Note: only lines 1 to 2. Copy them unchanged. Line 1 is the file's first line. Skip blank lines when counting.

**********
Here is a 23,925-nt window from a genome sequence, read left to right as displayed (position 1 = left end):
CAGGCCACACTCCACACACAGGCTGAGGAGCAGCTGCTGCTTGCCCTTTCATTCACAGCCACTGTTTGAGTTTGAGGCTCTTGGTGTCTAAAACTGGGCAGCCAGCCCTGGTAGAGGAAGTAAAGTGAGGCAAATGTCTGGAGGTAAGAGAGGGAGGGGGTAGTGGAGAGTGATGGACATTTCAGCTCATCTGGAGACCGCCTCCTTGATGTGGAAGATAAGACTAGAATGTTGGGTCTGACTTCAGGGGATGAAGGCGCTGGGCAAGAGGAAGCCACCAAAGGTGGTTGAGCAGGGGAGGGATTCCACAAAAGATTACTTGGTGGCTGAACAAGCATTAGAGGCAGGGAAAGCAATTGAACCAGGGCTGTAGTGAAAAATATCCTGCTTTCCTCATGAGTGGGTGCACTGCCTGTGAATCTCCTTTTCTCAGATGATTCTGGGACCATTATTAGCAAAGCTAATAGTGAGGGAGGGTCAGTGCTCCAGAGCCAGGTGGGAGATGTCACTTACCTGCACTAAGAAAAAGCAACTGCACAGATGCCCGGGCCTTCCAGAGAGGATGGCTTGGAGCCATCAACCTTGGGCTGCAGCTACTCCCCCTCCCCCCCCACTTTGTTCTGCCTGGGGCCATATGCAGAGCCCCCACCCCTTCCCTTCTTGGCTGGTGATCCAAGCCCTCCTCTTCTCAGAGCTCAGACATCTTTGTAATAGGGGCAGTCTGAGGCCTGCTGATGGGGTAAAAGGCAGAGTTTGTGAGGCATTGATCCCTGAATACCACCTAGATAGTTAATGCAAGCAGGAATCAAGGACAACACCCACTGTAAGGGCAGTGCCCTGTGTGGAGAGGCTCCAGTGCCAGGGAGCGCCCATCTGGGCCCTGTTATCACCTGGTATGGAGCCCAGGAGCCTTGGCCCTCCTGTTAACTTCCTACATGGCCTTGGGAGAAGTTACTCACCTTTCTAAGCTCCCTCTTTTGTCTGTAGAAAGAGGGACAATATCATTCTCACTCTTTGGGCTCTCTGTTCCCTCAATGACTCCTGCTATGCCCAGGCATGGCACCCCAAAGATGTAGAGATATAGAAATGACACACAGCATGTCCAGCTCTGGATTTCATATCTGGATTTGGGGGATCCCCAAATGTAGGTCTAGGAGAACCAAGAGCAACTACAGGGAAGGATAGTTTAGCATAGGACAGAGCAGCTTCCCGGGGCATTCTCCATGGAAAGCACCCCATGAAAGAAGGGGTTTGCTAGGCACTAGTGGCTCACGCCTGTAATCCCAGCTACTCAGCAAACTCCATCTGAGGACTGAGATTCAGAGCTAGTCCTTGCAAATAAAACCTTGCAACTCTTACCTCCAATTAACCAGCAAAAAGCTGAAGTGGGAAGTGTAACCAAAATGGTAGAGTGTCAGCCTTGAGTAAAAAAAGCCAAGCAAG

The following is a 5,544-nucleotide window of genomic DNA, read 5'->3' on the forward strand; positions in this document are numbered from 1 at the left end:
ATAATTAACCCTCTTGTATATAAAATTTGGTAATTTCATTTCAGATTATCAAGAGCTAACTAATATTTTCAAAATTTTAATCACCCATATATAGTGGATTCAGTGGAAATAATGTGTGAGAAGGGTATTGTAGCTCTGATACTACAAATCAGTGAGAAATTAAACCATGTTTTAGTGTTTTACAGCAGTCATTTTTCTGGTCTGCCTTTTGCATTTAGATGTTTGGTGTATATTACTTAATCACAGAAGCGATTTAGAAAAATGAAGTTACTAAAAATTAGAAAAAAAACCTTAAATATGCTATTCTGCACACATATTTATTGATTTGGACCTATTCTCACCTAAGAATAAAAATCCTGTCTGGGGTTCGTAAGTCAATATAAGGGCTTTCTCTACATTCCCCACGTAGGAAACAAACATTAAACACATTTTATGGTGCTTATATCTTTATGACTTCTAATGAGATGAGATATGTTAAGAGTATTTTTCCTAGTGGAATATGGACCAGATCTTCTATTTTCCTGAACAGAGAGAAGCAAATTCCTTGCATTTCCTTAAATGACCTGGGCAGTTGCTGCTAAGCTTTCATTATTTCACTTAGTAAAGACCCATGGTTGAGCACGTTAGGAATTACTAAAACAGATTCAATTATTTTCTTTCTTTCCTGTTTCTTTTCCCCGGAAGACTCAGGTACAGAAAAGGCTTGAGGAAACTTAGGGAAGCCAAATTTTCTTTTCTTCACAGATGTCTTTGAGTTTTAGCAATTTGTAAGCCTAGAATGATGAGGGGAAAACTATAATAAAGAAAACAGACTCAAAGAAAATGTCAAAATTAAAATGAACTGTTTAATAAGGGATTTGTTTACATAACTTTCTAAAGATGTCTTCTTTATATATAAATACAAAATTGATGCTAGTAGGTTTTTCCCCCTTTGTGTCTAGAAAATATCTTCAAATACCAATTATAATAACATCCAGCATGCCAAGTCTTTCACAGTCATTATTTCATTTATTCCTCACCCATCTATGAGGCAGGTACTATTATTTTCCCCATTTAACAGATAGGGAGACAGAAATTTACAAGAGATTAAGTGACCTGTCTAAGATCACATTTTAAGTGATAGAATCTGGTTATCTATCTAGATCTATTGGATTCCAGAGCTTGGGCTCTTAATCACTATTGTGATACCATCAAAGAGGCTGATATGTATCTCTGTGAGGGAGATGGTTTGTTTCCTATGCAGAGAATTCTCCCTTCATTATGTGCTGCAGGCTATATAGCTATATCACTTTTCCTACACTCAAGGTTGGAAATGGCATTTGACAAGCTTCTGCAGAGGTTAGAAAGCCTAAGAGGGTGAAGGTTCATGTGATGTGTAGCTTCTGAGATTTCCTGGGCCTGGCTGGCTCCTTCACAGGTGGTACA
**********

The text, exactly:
Here is a 23,925-nt window from a genome sequence, read left to right as displayed (position 1 = left end):
CAGGCCACACTCCACACACAGGCTGAGGAGCAGCTGCTGCTTGCCCTTTCATTCACAGCCACTGTTTGAGTTTGAGGCTCTTGGTGTCTAAAACTGGGCAGCCAGCCCTGGTAGAGGAAGTAAAGTGAGGCAAATGTCTGGAGGTAAGAGAGGGAGGGGGTAGTGGAGAGTGATGGACATTTCAGCTCATCTGGAGACCGCCTCCTTGATGTGGAAGATAAGACTAGAATGTTGGGTCTGACTTCAGGGGATGAAGGCGCTGGGCAAGAGGAAGCCACCAAAGGTGGTTGAGCAGGGGAGGGATTCCACAAAAGATTACTTGGTGGCTGAACAAGCATTAGAGGCAGGGAAAGCAATTGAACCAGGGCTGTAGTGAAAAATATCCTGCTTTCCTCATGAGTGGGTGCACTGCCTGTGAATCTCCTTTTCTCAGATGATTCTGGGACCATTATTAGCAAAGCTAATAGTGAGGGAGGGTCAGTGCTCCAGAGCCAGGTGGGAGATGTCACTTACCTGCACTAAGAAAAAGCAACTGCACAGATGCCCGGGCCTTCCAGAGAGGATGGCTTGGAGCCATCAACCTTGGGCTGCAGCTACTCCCCCTCCCCCCCCACTTTGTTCTGCCTGGGGCCATATGCAGAGCCCCCACCCCTTCCCTTCTTGGCTGGTGATCCAAGCCCTCCTCTTCTCAGAGCTCAGACATCTTTGTAATAGGGGCAGTCTGAGGCCTGCTGATGGGGTAAAAGGCAGAGTTTGTGAGGCATTGATCCCTGAATACCACCTAGATAGTTAATGCAAGCAGGAATCAAGGACAACACCCACTGTAAGGGCAGTGCCCTGTGTGGAGAGGCTCCAGTGCCAGGGAGCGCCCATCTGGGCCCTGTTATCACCTGGTATGGAGCCCAGGAGCCTTGGCCCTCCTGTTAACTTCCTACATGGCCTTGGGAGAAGTTACTCACCTTTCTAAGCTCCCTCTTTTGTCTGTAGAAAGAGGGACAATATCATTCTCACTCTTTGGGCTCTCTGTTCCCTCAATGACTCCTGCTATGCCCAGGCATGGCACCCCAAAGATGTAGAGATATAGAAATGACACACAGCATGTCCAGCTCTGGATTTCATATCTGGATTTGGGGGATCCCCAAATGTAGGTCTAGGAGAACCAAGAGCAACTACAGGGAAGGATAGTTTAGCATAGGACAGAGCAGCTTCCCGGGGCATTCTCCATGGAAAGCACCCCATGAAAGAAGGGGTTTGCTAGGCACTAGTGGCTCACGCCTGTAATCCCAGCTACTCAGCAAACTCCATCTGAGGACTGAGATTCAGAGCTAGTCCTTGCAAATAAAACCTTGCAACTCTTACCTCCAATTAACCAGCAAAAAGCTGAAGTGGGAAGTGTAACCAAAATGGTAGAGTGTCAGCCTTGAGTAAAAAAAGCCAAGCAAG